Todd Kremin

All articles by Todd Kremin


A Subpoena May Be a Claim if the Insured says It Is

Whether or not there is coverage under a D&O Policy to pay for expenses incurred responding to a governmental subpoena is a recurring question that nets an inconsistent answer from courts around the country. While the question is often fact specific, an Illinois Federal Court held that a D&O policy provided coverage for expenses incurred responding to a subpoena, and in fact, looked outside of the subpoena itself to make that finding. In Astellas US Holding, Inc. v. Starr Indem.
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First of its Kind: Yahoo Settles Securities Litigation for $80 Million

Yahoo’s recently-announced $80 million settlement of its data breach-related securities lawsuit may be a signal that the plaintiffs’ bar is going to pivot away from pursuing these claims in the form of shareholder derivative lawsuits. In their ongoing effort to capitalize on large-scale data breaches, to date, plaintiffs have struggled to survive motions to dismiss in data breach-related derivative lawsuits (e.g. Target and Wyndham Worldwide). Although the plaintiffs in the Home Depot derivative litigation were able to extract a $1.125
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Earth, Wind, and Water: New York Court Enforces Anti-Concurrency Clause In Superstorm Sandy Case

In Clarke v. Travco Insurance Company, 2015 U.S. Dist. LEXIS 104267 (SDNY, August 7, 2015), a federal judge sitting for the United States District Court, Southern District of New York granted a homeowners insurer summary judgment in a dispute with its policyholder regarding coverage for a Superstorm Sandy claim. The homeowner was insured for first-party property damage to his home pursuant to a standard homeowners policy. His home, located near the Hudson River, sustained damage as a result of flood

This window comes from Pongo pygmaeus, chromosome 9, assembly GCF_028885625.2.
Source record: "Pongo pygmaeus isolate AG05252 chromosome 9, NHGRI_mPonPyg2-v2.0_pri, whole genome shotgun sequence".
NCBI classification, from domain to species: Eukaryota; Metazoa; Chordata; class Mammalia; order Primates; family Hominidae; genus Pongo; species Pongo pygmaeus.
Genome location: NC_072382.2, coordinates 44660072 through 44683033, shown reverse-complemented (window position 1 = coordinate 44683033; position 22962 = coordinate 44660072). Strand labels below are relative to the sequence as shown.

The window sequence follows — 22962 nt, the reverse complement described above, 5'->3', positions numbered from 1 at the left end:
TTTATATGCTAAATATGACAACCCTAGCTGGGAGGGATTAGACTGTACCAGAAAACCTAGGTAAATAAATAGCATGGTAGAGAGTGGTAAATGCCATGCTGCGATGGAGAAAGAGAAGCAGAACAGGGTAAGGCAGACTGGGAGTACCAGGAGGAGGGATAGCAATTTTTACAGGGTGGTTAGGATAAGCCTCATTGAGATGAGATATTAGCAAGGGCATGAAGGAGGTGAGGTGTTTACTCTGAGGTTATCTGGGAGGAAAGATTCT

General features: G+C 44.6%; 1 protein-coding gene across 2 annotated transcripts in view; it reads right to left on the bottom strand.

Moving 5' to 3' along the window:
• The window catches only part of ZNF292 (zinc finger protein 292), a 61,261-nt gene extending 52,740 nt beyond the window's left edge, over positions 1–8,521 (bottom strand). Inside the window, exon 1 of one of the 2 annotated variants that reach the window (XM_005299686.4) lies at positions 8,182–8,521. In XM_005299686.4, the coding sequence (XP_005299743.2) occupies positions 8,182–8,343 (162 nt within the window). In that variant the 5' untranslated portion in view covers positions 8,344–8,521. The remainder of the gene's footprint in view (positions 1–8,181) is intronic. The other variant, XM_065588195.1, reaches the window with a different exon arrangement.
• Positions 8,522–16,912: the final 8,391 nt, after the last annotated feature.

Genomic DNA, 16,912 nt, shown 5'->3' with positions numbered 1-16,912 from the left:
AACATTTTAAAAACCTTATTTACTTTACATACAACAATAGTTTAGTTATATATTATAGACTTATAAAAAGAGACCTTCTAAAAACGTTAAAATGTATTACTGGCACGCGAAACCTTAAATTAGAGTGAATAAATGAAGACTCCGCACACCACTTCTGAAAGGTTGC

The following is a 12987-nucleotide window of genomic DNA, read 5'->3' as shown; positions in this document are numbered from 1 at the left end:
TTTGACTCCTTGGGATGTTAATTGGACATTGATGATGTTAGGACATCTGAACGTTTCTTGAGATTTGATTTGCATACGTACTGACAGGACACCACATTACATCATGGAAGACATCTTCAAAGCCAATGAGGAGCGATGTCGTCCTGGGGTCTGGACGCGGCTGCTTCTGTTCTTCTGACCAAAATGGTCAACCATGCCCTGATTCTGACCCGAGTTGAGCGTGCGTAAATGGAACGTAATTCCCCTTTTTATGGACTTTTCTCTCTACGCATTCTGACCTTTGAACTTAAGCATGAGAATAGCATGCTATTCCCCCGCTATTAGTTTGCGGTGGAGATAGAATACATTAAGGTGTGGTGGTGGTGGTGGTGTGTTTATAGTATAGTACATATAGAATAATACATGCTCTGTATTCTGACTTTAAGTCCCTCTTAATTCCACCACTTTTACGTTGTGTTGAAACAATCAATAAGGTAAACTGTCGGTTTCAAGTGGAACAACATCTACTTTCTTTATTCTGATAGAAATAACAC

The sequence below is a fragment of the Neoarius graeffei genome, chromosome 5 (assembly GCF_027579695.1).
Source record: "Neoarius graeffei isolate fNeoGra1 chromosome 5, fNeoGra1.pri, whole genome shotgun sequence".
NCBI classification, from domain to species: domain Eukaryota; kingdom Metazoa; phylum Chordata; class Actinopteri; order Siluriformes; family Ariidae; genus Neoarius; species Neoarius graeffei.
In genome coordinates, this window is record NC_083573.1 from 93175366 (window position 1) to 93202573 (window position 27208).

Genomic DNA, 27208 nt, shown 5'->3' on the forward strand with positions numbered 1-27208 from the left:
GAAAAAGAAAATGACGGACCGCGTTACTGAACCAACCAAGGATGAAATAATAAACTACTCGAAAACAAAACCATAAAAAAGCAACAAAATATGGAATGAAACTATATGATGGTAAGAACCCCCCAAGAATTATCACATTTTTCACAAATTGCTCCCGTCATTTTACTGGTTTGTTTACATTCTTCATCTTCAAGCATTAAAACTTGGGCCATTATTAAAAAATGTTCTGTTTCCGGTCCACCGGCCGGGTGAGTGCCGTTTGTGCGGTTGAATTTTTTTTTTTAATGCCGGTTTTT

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Rhode Island Supreme Court Takes Broad Approach to Household Residency

In Peerless Insurance Company v. Luppe, 2015 R.I. LEXIS 87 (R.I. June 17, 2015), the Rhode Island Supreme Court held that a minor child of divorced parents can be a resident of a non-custodial parent’s household. The relevant facts are as follows: Maya Henderson’s parents were divorced. Maya’s mother had physical custody. Maya’s father had visitation rights. At some point after the divorce, Maya began staying overnight with her father two nights per week. Maya kept some of her clothing
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Blast from the Past: First Circuit Reverses Dismissal of Coverage Dispute Concerning 50-Year Old Missing Policy

In Cardigan Mountain School v. New Hampshire Insurance Co., 2015 U.S. App. LEXIS 8725 (1st Cir. May 27, 2015), the U.S. Court of Appeals for the First Circuit reversed the dismissal of an action based on events that occurred nearly 50 years ago, nixing the ruling that the lawsuit failed to state a claim under Rule 8 of the Federal Rules of Civil Procedure. The First Circuit instead held that the complaint survives dismissal by pleading the existence of an insurance
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